Winners of New Translation Prize: Global Humanities Initiative

In News by Dennis Abrams

‘A milestone of modern Indo-Muslim literature’ and ‘a pivotal figure in the literary culture of the Islamic world’ are to be translated, thanks to the prize.
Northwestern Global Humanities Initiative

Artwork from the Northwestern Buffett Institute for Global Studies’ Global Humanities Initiative page

By Dennis Abrams | @DennisAbrams2

Recognizing Underrepresented Works
The Global Humanities Initiative (GHI), in partnership with Northwestern University Press, has announced winners of its first Global Humanities Translation Prize, founded in the spring of 2016.

The US$5,000 prize is given for a translation-in-progress of a non-Western or scholarly text, and honors two winners this year:

  • Jason Grunebaum and Ulrike Stark (both from the University of Chicago), who will translate Manzoor Ahtesham’s The Tale of the Missing Man from modern Hindi; and
  • Carl Ernst (University of North Carolina, Chapel Hill), who will translate and annotate the classical Arabic poems of Persian mystic Mansur-al-Hallaj.

Northwestern University Press (NUP) is to publish both titles in trade editions during in spring 2018.

The goal of the prize is to promote translations that make the greatest contribution to literature and the humanities—recognizing underrepresented works in the process—and to draw attention to the importance of translating non-Western language texts.

The prize “brings renewed attention to the literature of Hindi—the second most-spoken language in the world.”Jason Grunebaum, Ulrike Stark

In a prepared statement, Grunebaum and Stark are quoted, saying, “Manzoor Ahtesham is a visionary storyteller known for his nuanced psychological portraits of Indian Muslims in post-colonial India.

“This prize means that his singular voice will be heard and studied in the US and beyond.

“The prize also brings renewed attention to the literature of Hindi—the second most-spoken language in the world—and to the rich modern literatures of South Asia.”

And Carl Ernst is quoted, saying, “For Middle Eastern languages, the [translation] situation is exacerbated by the fact that printing came late to the region, generally in the middle of the 19th century. This means that the vast majority of Arabic writings are still preserved in handwritten form. This immense cultural legacy is inaccessible except to those who have special training and access.”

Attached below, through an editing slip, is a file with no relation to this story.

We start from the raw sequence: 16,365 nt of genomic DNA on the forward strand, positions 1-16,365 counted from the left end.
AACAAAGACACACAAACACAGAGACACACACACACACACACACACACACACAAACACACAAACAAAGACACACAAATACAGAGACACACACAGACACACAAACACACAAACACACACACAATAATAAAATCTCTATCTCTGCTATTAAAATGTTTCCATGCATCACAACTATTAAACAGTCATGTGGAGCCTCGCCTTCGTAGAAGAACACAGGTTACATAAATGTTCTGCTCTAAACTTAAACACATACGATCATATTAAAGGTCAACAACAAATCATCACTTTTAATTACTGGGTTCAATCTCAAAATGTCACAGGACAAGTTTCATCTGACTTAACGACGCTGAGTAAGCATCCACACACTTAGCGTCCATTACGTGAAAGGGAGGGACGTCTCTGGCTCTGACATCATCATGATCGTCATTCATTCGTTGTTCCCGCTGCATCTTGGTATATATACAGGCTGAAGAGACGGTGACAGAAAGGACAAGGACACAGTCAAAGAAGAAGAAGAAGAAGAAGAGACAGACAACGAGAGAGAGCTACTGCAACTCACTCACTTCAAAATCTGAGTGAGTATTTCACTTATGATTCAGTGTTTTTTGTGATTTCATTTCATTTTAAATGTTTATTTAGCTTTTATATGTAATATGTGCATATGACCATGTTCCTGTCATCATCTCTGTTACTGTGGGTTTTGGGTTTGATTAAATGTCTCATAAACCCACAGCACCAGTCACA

“Printing came late to the region, generally in the middle of the 19th century. This means that the vast majority of Arabic writings are still preserved in handwritten form.”Carl Ernst

Announcement materials from Northwestern call Ahtesham’s novel “a milestone of modern Indo-Muslim literature that explores the fracturing of the Indo-Muslim psyche in the wake of the 1947 partition of India and Pakistan.”

And Al-Hallaj, executed for heresy in 922 CE, is termed by the announcement “a pivotal figure in the literary and mystical cultures of the Islamic world, and yet this will be the first comprehensive English edition of the poems attributed to Hallaj. Of the 118 poems translated by Ernst, half have never appeared in English before.”

Cofounded in 2015 by Laura Brueck, associate professor of Asian languages and cultures, and Rajeef Kinra, associate professor of history at Northwestern, the Global Humanities Initiative is supported jointly by the Buffett Institute and the Alice Kaplan Institute for the Humanities.

About the Author

Dennis Abrams

Dennis Abrams is a contributing editor for Publishing Perspectives, responsible for news, children's publishing and media. He's also a restaurant critic, literary blogger, and the author of "The Play's The Thing," a complete YA guide to the plays of William Shakespeare published by Pentian, as well as more than 30 YA biographies and histories for Chelsea House publishers.